4. My mother-in-law is coming for a visit. And I'm really excited. We haven't seen family for a few months (most live in North Carolina or Virginia) and it's going to be nice for her to see how big Eddie has gotten. Also, BABYSITTER! We're taking the youth group to an amusement park next Saturday and now my wife and I can chaperone with Mimi watching Eddie. Win, Win, Win.

5. My parents had their 30th wedding aanniversary. With marriage in the state it's in throughout the country, this is really something to be celebrated. I know in Minnesota we are facing a marriage amendment vote next fall and our Bishops are really trying to get people informed on this subject,but if we fail and marriages continues to degrade I'm not sure how many more 30th anniversary's we'll be seeing.

6. Cheesy Jokes.

What do you call a cow with no legs? Ground Beef

What is brown and sticky? A stick



7. Finally, this guy is awesome too.

Tuesday, October 4, 2011

The Didache Series

I've posted previously about the Didache series, but I really want to say again how wonderful these books are. (I DO NOT work for Ignatius Press or profit from this, by the way.) We use the Introduction to Catholicism text for our 9th and 10th grade students, but I've looked through the other editions and they are all top tier. 

Each chapter references the catechism and has a saint's story at the end, but I think my favorite part of this series is the way in which it asks students to engage the material. It often uses scenarios that force students to think about real world apologetics and there are plenty of great discussion questions for applying the lessons.  All in all, this is one of the best series for high school students I've seen and it's a great buy if you're looking.    




Monday, October 3, 2011

Catholic Word of the Week (October 3, 2011)

Eschatology: Study of the four last things: Death, Judgment, Heaven, Hell. Purgatory is not one of the four last things because its existence is only temporary. Purgatory is a state of purification for souls on their way to Heaven. Once the last soul leaves purgatory, it will cease to exist.

Sunday, October 2, 2011

Sleep Out to Fight Youth Homelessness

Last night we had our 2nd annual "Sleep Out" night. Basically, this is the main event for a fundraising drive by local churches to raise money to help young people who are stranded or kicked out of their homes. We sleep outside in cardboard box "camps" to raise awareness and increase solidarity with our homeless brothers and sisters. I'm dead tired, but I'm really glad we went. We had some good prayer time, a few snacks, live music and several fires to combat the cold. All in all, about one hundred kids showed up for various denominations and we raised about $1,600. 

pjlmi.jpg

Thursday, September 29, 2011

7 Quick Takes Friday (Vol. 6)




7 quick takes sm1 7 Quick Takes Friday (vol. 144)



1. And They're OFF... We had our kickoff night this past Wednesday for Lifelong Learning (our religious ed. program). Each year we try to do something a little different to start things off. This time, we started with a prayer service where our catechists received a blessing from Father and then moved on to a barbecue cooked by our men's club. I also rented a bouncy castle and the super cool obstacle course to the right. BIG hit with the kids.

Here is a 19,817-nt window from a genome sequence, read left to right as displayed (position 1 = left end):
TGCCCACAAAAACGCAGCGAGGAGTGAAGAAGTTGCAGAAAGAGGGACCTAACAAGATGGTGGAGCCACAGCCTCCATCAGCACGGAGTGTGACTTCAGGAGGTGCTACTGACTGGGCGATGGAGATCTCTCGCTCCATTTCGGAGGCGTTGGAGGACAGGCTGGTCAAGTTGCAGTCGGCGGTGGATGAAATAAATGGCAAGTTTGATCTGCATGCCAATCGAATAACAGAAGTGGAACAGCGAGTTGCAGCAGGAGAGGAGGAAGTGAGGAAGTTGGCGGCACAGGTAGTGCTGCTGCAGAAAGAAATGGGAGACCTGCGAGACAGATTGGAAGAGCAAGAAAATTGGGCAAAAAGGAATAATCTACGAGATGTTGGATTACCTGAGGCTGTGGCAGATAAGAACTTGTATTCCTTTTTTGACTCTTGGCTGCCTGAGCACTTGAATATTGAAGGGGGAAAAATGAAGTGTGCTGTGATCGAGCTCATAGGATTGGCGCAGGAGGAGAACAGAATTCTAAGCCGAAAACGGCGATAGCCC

I've seen sillier...
2. Every Dollar Counts. I try to double up whenever possible so during our kickoff night I thought the youth group could provide a little entertainment and raise some money as well. I made a bunch of signs with things the kids would do for $1. Parishioners could have the kids make bad balloon animals (advertised as such), follow other parishioners and tell cheesy jokes. We also had a group of girls you could pay to STOP singing (they made a LOT). I think we actually got close to $100! For what it was, I was really impressed.


3. Young Adults Group. We are going to get some additional help in the office and maybe start a few new programs. I know we are certainly going to start a young adults (20-39) group. I have some good ideas for individual events, but the form for something really lasting is still elusive. Any ideas?

4. Low Participation. Still struggling to get people involved at the parish. Everyone seems to like the events we have, but getting them to actually commit and come is a struggle. For instance, my assistant was having a retreat for girls in the 4th-6th grades. Plenty of mothers expressed interest, but we still don't have many signed up. I can only hope that as we keep having events our rate of participation will climb.


5. Virtus Training. We just made the move to VIRTUS for our safe environment training. Our volunteers took it pretty well considering that many of them got trained on the old program last year (which was supposed to be a one time deal) and had to go through it all over again this month. Still, we had some good conversations about keeping the kids safe and got through it in one piece.


6. Close to Crawling. I am sure my son is going to crawl any day now. He can get on all fours, lifting his stomach off the ground, and rock back and forth. He REALLY wants to go...anywhere...


This game is SO much fun.
7. Settlers of Catan. OK. I want it. I was trying to let it go, but after playing Settlers of Catan with some friends a few weeks ago I want the game. My wife and I have really embraced German board games (Carcassonne, Dominion, etc.) after being introduced to them by another couple and now I fear that we are too far down the road to turn back. We're addicted. Hello, my name is Ed, and I'm a German board game-aholic. 

Found what you were looking for?